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US: Sikh leader calls for unity among Indian-Americans


Washington, Feb 26: A top Indian American Sikh leader has condemned the shooting incident that resulted in the 'tragic' death of an Indian engineer, saying there is need for the community to unite.

"Our first priority needs to be ensuring the safety and security of every Indian and Sikh living in the United States," Gurinder Singh Khalsa, founder and chairman of the Indian-based Sikhs Political Action Committee said.


Khalsa also announced to organise the community nationwide to work with the states and federal government to ensure that Indians and people of Indian origin no longer become victim of hate crimes.

While the new immigration guidelines nominally continue the previous administration's emphasis on targeting criminals, there are significant changes, he said.

For example, under the Obama administration, only those convicted of crimes were eligible for targeted deportation. The new rules expand to include anyone charged with a major crime or perceived as a danger to national security by Homeland Security, he said.

"There is a lot of uncertainty about the rules right now," said Khalsa, based on the feedback he has been receiving from people across the country.

"Frankly, we were shocked at the speed with which these changes were made," said the Indian American Sikh community leader from Indiana.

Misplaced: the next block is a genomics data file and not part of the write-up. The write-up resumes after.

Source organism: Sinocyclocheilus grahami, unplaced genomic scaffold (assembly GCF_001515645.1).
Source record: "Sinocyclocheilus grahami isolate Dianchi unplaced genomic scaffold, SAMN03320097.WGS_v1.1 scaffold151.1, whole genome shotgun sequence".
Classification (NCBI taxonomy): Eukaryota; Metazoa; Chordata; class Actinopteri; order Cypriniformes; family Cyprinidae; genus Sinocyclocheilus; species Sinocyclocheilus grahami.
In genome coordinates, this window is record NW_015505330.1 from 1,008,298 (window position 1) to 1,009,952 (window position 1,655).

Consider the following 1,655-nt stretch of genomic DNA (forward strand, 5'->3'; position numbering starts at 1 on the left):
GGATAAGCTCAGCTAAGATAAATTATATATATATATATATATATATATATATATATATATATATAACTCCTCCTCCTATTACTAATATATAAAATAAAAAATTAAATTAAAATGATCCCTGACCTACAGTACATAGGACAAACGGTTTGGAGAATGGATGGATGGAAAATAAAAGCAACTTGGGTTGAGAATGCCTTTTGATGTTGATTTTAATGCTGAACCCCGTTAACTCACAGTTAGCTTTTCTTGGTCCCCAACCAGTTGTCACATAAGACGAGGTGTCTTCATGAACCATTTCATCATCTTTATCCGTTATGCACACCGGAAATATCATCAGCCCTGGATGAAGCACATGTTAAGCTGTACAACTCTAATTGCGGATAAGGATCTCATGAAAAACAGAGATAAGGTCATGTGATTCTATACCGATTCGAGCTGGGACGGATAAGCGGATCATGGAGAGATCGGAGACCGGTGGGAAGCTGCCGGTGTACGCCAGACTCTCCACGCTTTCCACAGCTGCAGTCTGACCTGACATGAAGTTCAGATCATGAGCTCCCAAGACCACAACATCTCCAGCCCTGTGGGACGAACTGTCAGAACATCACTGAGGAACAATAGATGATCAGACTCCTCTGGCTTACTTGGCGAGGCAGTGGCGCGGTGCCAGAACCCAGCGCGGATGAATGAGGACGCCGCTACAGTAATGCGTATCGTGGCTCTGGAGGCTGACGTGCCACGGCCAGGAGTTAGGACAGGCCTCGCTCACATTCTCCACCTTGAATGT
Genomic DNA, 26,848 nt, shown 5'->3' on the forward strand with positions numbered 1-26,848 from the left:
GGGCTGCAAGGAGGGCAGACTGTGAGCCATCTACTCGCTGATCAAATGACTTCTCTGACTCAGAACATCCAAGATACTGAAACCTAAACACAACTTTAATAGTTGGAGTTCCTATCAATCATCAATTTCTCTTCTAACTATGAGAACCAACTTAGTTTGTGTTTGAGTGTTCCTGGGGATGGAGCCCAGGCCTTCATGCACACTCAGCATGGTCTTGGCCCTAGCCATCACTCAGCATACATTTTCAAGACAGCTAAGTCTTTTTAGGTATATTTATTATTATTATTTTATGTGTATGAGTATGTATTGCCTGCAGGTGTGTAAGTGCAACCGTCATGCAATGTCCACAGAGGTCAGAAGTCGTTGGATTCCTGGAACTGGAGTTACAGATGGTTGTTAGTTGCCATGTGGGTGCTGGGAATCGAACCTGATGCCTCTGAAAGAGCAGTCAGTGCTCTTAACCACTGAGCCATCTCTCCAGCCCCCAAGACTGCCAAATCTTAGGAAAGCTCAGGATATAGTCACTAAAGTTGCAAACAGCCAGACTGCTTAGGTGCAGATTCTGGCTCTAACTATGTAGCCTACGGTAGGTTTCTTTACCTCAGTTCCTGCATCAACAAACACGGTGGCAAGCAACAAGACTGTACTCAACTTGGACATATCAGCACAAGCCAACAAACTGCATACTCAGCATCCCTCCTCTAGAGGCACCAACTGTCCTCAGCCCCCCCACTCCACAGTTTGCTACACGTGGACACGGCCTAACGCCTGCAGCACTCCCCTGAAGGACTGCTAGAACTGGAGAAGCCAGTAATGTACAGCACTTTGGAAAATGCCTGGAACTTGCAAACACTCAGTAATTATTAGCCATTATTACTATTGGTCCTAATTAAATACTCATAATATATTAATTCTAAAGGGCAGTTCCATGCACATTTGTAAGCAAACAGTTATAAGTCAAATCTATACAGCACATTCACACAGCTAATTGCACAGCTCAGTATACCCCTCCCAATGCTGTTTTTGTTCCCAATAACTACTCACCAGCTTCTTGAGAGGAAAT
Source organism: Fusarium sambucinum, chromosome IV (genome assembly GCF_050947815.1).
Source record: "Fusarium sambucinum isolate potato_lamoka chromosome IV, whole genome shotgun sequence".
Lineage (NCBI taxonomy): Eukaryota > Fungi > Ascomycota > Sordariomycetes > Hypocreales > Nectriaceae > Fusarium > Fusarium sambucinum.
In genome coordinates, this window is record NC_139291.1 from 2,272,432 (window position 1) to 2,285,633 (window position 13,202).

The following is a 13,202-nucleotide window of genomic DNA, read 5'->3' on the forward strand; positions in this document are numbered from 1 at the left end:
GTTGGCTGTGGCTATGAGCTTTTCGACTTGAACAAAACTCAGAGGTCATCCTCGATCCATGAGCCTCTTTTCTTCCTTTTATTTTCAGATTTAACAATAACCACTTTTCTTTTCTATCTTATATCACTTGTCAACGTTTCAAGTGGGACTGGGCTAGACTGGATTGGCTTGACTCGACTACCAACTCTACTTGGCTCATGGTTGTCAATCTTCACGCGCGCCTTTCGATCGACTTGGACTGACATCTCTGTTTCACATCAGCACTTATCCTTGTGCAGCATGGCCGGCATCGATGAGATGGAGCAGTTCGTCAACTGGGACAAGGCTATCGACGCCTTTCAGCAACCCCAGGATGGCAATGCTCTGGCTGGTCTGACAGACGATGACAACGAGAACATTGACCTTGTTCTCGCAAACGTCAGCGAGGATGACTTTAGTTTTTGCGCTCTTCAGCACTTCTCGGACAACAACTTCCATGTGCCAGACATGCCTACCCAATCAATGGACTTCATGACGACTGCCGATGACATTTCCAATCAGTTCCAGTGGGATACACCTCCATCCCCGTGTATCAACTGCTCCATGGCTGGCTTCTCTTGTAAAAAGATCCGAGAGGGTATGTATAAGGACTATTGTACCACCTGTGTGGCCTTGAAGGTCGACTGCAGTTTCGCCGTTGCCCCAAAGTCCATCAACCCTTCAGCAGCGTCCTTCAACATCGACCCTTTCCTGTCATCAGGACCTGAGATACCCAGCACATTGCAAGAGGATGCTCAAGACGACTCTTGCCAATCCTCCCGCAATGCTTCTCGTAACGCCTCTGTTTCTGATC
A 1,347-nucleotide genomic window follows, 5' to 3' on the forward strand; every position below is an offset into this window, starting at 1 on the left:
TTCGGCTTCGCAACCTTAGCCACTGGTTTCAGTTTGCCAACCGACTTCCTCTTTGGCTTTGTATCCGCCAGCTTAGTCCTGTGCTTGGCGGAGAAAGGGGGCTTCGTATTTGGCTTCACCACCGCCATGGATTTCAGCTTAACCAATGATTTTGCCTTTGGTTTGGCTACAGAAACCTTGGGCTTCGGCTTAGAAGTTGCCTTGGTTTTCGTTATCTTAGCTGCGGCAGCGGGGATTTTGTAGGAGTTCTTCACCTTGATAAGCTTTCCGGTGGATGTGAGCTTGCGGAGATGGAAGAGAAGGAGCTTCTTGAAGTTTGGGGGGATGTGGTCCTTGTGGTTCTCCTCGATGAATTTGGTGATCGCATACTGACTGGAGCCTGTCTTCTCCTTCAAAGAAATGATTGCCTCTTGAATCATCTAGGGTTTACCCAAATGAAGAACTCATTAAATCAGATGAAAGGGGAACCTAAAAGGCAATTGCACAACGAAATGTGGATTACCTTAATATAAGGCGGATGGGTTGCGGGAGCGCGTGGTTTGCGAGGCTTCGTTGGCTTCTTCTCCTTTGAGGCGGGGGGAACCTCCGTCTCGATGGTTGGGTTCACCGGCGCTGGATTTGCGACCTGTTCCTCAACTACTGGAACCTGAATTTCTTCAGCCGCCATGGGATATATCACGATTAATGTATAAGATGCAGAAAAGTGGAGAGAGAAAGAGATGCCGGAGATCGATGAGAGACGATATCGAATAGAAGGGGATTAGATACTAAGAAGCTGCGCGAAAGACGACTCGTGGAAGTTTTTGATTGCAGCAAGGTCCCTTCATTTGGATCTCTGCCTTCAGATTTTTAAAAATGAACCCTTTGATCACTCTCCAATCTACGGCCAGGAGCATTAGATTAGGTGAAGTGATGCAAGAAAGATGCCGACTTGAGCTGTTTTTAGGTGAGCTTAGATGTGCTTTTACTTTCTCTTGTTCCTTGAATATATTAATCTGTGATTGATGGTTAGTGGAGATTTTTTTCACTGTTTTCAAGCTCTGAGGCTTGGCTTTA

Khalsa, who is close to the vice president, Mike Pence, however, noted that now is not the time to panic.

"We are working tirelessly to seek clarification from federal officials. That effort is stretching our resources to the limit, but we will get answers as quickly as we can," he said, adding that it is time for Indians of all faiths and creeds to work together on this issue.

"Indians and Indian Americans have a lot of economic influence in the United States. We turned those resources towards ensuring a safe, secure political environment for ourselves and our children," said Khalsa.

The Sikh leader also plans to travel to Washington DC in the next few days to meet with members of the Congress and the Trump administration about clarification on the new guidelines.

"The tragic death of Srinivas Kuchibhotla in a hate crime killing in Kansas is further proof that xenophobic rhetoric can and does have consequences," he said.

"We all need to work together to ensure that this type of violence is never repeated. We must decide how we will react to attacks like this. It is my hope that this will become an opportunity for Sikhs and all Indians to become more politically active," Khalsa said.


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